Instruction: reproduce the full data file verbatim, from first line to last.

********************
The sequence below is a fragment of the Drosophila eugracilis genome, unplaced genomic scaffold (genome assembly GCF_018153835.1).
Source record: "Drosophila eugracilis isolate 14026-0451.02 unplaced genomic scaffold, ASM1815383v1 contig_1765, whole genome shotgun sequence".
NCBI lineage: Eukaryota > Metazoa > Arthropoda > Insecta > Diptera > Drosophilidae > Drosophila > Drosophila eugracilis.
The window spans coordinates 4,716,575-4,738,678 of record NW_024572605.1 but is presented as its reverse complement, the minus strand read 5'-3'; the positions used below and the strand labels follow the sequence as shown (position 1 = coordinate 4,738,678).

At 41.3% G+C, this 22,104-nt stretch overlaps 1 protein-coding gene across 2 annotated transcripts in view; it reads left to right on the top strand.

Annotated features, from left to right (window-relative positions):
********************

The sequence below is a fragment of the Drosophila eugracilis genome, unplaced genomic scaffold (genome assembly GCF_018153835.1).
Source record: "Drosophila eugracilis isolate 14026-0451.02 unplaced genomic scaffold, ASM1815383v1 contig_1765, whole genome shotgun sequence".
NCBI lineage: Eukaryota > Metazoa > Arthropoda > Insecta > Diptera > Drosophilidae > Drosophila > Drosophila eugracilis.
The window spans coordinates 4,716,575-4,738,678 of record NW_024572605.1 but is presented as its reverse complement, the minus strand read 5'-3'; the positions used below and the strand labels follow the sequence as shown (position 1 = coordinate 4,738,678).

At 41.3% G+C, this 22,104-nt stretch overlaps 1 protein-coding gene across 2 annotated transcripts in view; it reads left to right on the top strand.

Annotated features, from left to right (window-relative positions):